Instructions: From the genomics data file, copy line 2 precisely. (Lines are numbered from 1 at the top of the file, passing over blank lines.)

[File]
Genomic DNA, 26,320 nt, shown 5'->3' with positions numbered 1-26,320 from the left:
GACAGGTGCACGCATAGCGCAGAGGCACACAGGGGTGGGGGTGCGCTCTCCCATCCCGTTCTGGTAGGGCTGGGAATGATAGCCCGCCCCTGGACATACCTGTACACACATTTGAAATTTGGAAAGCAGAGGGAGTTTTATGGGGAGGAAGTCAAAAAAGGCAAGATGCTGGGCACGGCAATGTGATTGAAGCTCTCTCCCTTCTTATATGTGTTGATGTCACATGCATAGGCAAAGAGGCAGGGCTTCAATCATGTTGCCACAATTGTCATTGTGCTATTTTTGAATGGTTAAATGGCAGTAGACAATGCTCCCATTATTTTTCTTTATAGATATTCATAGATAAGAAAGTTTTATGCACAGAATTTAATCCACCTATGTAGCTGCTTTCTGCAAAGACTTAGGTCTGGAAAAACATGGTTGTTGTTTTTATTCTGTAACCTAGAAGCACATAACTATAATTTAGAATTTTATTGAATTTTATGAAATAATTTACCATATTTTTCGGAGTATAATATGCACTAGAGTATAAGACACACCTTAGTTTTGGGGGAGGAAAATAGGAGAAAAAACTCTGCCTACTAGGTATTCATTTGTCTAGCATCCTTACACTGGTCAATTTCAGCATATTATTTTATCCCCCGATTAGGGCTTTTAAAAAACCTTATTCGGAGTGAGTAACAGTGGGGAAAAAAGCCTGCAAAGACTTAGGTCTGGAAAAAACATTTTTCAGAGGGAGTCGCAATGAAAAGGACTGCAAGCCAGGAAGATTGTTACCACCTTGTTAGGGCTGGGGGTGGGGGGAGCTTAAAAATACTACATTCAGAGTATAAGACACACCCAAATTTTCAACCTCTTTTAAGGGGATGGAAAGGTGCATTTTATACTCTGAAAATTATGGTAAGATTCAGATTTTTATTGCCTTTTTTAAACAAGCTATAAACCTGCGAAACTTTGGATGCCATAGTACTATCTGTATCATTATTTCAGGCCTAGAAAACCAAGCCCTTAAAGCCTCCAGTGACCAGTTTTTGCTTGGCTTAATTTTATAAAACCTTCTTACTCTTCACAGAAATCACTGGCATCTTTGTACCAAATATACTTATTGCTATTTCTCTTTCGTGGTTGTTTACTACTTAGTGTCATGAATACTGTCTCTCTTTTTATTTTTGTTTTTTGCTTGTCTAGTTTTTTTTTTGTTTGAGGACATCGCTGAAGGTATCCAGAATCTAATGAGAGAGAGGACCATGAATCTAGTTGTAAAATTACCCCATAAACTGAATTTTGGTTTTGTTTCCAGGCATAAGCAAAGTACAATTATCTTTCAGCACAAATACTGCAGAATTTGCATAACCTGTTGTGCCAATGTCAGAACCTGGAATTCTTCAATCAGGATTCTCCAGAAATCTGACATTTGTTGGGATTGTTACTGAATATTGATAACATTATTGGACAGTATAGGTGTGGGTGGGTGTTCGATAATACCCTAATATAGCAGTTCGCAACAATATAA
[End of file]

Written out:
GACAGGTGCACGCATAGCGCAGAGGCACACAGGGGTGGGGGTGCGCTCTCCCATCCCGTTCTGGTAGGGCTGGGAATGATAGCCCGCCCCTGGACATACCTGTACACACATTTGAAATTTGGAAAGCAGAGGGAGTTTTATGGGGAGGAAGTCAAAAAAGGCAAGATGCTGGGCACGGCAATGTGATTGAAGCTCTCTCCCTTCTTATATGTGTTGATGTCACATGCATAGGCAAAGAGGCAGGGCTTCAATCATGTTGCCACAATTGTCATTGTGCTATTTTTGAATGGTTAAATGGCAGTAGACAATGCTCCCATTATTTTTCTTTATAGATATTCATAGATAAGAAAGTTTTATGCACAGAATTTAATCCACCTATGTAGCTGCTTTCTGCAAAGACTTAGGTCTGGAAAAACATGGTTGTTGTTTTTATTCTGTAACCTAGAAGCACATAACTATAATTTAGAATTTTATTGAATTTTATGAAATAATTTACCATATTTTTCGGAGTATAATATGCACTAGAGTATAAGACACACCTTAGTTTTGGGGGAGGAAAATAGGAGAAAAAACTCTGCCTACTAGGTATTCATTTGTCTAGCATCCTTACACTGGTCAATTTCAGCATATTATTTTATCCCCCGATTAGGGCTTTTAAAAAACCTTATTCGGAGTGAGTAACAGTGGGGAAAAAAGCCTGCAAAGACTTAGGTCTGGAAAAAACATTTTTCAGAGGGAGTCGCAATGAAAAGGACTGCAAGCCAGGAAGATTGTTACCACCTTGTTAGGGCTGGGGGTGGGGGGAGCTTAAAAATACTACATTCAGAGTATAAGACACACCCAAATTTTCAACCTCTTTTAAGGGGATGGAAAGGTGCATTTTATACTCTGAAAATTATGGTAAGATTCAGATTTTTATTGCCTTTTTTAAACAAGCTATAAACCTGCGAAACTTTGGATGCCATAGTACTATCTGTATCATTATTTCAGGCCTAGAAAACCAAGCCCTTAAAGCCTCCAGTGACCAGTTTTTGCTTGGCTTAATTTTATAAAACCTTCTTACTCTTCACAGAAATCACTGGCATCTTTGTACCAAATATACTTATTGCTATTTCTCTTTCGTGGTTGTTTACTACTTAGTGTCATGAATACTGTCTCTCTTTTTATTTTTGTTTTTTGCTTGTCTAGTTTTTTTTTTGTTTGAGGACATCGCTGAAGGTATCCAGAATCTAATGAGAGAGAGGACCATGAATCTAGTTGTAAAATTACCCCATAAACTGAATTTTGGTTTTGTTTCCAGGCATAAGCAAAGTACAATTATCTTTCAGCACAAATACTGCAGAATTTGCATAACCTGTTGTGCCAATGTCAGAACCTGGAATTCTTCAATCAGGATTCTCCAGAAATCTGACATTTGTTGGGATTGTTACTGAATATTGATAACATTATTGGACAGTATAGGTGTGGGTGGGTGTTCGATAATACCCTAATATAGCAGTTCGCAACAATATAA